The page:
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Build Your Business Through Strategic Thinking

You may know the terms “outside of the box thinking”, “creative thinking” and “lifelong learning”. These phrases are synonymous with having an open mind, a desire to understand and innovate, and a constant drive to know more. When someone with these traits is also logical, great at communicating, and goal oriented, they are an exceptional strategic thinker.

What is Strategic Thinking?

Changing how you think can have a profound effect on the success of your company and the impact of your marketing. Strategic thinking is all about refining your thought processes in order to develop effective solutions to current problems and generate innovative and productive ideas for the future. Harvard Business School outlines the main components of strategic thinking with four skill sets: analytical, communication, problem-solving, and planning and management.

Long term, strategic thinking can improve the framework of your business, increase the effectiveness of your teams, and lead to better idea generation. Learning strategic thinking skills can also help you get better at short term or quick decision making, so that choices made under pressure feel like less of a gamble.

How to Get Better at Thinking Strategically

Flexible Thinking

A solution that worked in the past might not work for the problem you’re facing today, so it’s imperative to look at every new issue in an unbiased way. This doesn’t mean you should disregard the valuable information that you’ve learned when executing tasks in the past, but being open minded about the possible differences in your current situation is essential. 

This is especially important in the world of business, as external factors are constantly changing, including technology, the economy, and consumer preferences and reactions. Strategic thinking means allowing yourself and your team to adapt to these external factors in a way that provides the most value to your business. 

To prevent rigid thinking and avoid relying on assumptions or personal bias to make decisions that might seem good at the time, try gathering as much information as possible before making conclusions or acting on an idea.

Communication and Metacognition

Listening skills are an important part of strategic thinking. It may seem like it’s not that hard to listen, but it is often natural to react to new information as opposed to taking the time to thoroughly consider it. For example, if someone enters a discussion or a meeting with preconceived notions and imposes their point of view upon it, it becomes difficult to take other perspectives into account. Listening closely to employees, team members, and customers can provide an in-depth and unbiased view on the current strengths and weaknesses of your company and the effectiveness of your marketing and other operations.

Strategic thinking is also about asking questions. This includes questioning yourself during the processes of idea generation, decision making, and strategic planning. Is there any information that you’re missing, and is the information you do have both factual and representative of the issue at hand?

Metacognition, or thinking about your own thoughts, is a crucial part of strategic thinking. Being able to pinpoint where a certain thought came from and deciding if it’s logical and pertinent will make you a better leader and allow you to get better insight into your thought processes.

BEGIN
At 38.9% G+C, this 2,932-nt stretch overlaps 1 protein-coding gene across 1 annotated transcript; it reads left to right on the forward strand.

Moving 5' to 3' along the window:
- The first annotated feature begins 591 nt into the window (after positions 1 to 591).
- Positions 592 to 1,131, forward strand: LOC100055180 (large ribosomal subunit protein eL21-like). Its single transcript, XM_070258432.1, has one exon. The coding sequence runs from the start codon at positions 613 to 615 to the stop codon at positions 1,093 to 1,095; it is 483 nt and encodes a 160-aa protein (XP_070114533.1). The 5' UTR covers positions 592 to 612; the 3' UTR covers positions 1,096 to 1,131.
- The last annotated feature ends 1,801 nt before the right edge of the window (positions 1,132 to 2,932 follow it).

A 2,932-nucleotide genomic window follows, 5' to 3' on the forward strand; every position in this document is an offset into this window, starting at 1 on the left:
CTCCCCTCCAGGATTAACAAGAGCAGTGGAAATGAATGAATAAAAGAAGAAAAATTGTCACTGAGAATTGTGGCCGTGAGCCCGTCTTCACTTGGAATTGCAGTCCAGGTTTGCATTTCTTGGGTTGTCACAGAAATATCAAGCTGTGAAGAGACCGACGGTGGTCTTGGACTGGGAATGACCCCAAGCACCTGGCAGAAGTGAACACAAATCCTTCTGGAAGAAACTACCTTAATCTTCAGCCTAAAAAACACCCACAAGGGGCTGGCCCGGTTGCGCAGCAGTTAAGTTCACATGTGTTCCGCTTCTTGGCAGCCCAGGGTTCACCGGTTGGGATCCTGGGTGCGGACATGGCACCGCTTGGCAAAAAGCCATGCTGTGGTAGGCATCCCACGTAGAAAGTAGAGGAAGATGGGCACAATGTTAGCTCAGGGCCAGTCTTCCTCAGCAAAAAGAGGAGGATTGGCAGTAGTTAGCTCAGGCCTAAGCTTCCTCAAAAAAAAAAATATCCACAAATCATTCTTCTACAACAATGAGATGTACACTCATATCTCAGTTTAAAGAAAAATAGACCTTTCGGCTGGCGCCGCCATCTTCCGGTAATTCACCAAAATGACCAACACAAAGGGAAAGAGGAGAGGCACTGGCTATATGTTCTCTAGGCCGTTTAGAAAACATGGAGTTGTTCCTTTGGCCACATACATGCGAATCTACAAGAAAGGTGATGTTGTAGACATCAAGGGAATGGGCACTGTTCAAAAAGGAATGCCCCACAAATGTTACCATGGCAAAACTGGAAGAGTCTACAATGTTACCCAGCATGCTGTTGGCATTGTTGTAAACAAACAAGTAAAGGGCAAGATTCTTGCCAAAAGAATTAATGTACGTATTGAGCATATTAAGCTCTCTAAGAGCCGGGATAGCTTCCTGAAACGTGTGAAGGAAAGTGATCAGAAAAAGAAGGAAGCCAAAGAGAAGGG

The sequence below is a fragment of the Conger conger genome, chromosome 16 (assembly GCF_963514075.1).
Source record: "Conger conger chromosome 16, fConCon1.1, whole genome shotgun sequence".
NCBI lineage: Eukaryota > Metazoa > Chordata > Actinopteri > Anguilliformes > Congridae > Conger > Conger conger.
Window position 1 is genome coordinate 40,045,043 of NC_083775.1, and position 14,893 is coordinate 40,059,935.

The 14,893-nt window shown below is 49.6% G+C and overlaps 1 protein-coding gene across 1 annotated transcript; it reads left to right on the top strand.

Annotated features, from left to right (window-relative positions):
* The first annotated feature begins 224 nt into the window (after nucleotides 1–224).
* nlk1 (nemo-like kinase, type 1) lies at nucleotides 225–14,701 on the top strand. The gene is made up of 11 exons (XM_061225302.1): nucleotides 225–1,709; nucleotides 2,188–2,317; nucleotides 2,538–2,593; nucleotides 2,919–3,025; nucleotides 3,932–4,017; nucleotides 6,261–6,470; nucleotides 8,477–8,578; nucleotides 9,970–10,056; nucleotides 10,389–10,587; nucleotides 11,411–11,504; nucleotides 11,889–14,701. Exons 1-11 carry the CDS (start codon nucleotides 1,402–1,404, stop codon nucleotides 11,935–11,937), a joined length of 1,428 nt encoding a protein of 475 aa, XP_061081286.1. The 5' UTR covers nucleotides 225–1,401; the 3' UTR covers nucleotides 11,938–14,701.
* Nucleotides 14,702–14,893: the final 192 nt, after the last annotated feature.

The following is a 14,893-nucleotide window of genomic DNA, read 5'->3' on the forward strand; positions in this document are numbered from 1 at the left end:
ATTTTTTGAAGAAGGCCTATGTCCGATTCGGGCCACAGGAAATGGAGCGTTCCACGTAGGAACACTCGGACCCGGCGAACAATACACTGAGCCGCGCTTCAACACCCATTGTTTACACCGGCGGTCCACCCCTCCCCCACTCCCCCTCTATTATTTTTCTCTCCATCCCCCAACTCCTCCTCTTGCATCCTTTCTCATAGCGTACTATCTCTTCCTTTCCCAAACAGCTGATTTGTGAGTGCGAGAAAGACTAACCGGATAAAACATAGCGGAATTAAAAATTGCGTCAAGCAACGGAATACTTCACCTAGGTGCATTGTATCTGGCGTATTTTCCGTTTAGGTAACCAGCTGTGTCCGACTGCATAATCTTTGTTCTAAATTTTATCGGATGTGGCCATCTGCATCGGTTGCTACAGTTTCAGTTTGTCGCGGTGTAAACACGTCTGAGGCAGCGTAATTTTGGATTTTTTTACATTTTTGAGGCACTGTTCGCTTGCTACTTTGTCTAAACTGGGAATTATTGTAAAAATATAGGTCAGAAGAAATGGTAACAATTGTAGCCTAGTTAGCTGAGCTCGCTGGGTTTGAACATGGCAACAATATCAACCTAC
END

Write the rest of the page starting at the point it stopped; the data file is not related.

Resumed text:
Implementing Strategic Thinking

In addition to practicing flexible thinking, information gathering, communication skills, and metacognition, there are some concrete tools you can use to ensure your ideas, planning, and execution are being done strategically.

One idea analysis technique outlined by Fraser Dove is based on the acronym PIES:

  • Potential: What is the potential for positive change?
  • Importance: If you receive the desired outcome, how valuable is it to you? 
  • Ease: What would it take to get the desired results? 
  • Score: Once you rate your ideas or solutions using this framework, you can come up with a score to help you determine which ideas are the most impactful.

Using analysis methods such as PEST and SWOT can help you track and plan for external factors that might have an effect on your business as well as determine the strengths and weaknesses of your business internally.

Using these analysis frameworks on a frequent basis can give you invaluable insight into your business’s position in the market and help you track progress on company goals and objectives. Additionally, practicing structured strategic thinking can make you a better decision maker under pressure.

The Bottom Line...

In the end, the goal of strategic thinking is to make better informed decisions. This includes putting effort into the ideas that will actually have a positive impact as well as being better-equipped to deal with fluctuations in company goals, internal operations, and external factors. 

As the Greek philosopher Heraclitus said, “the only constant in life is change.” Though this is often used as general insight into the facts of life, it applies just as well to the constantly changing environment of business. Strategic thinking can help you not only be prepared for change, but allow you to see change as an opportunity instead of a hindrance.

To get a template on Applying Strategic Frameworks and to learn more about how changing the way you think can push your business forward, sign up for a free preview lesson of the Madak Guide covering strategic thinking.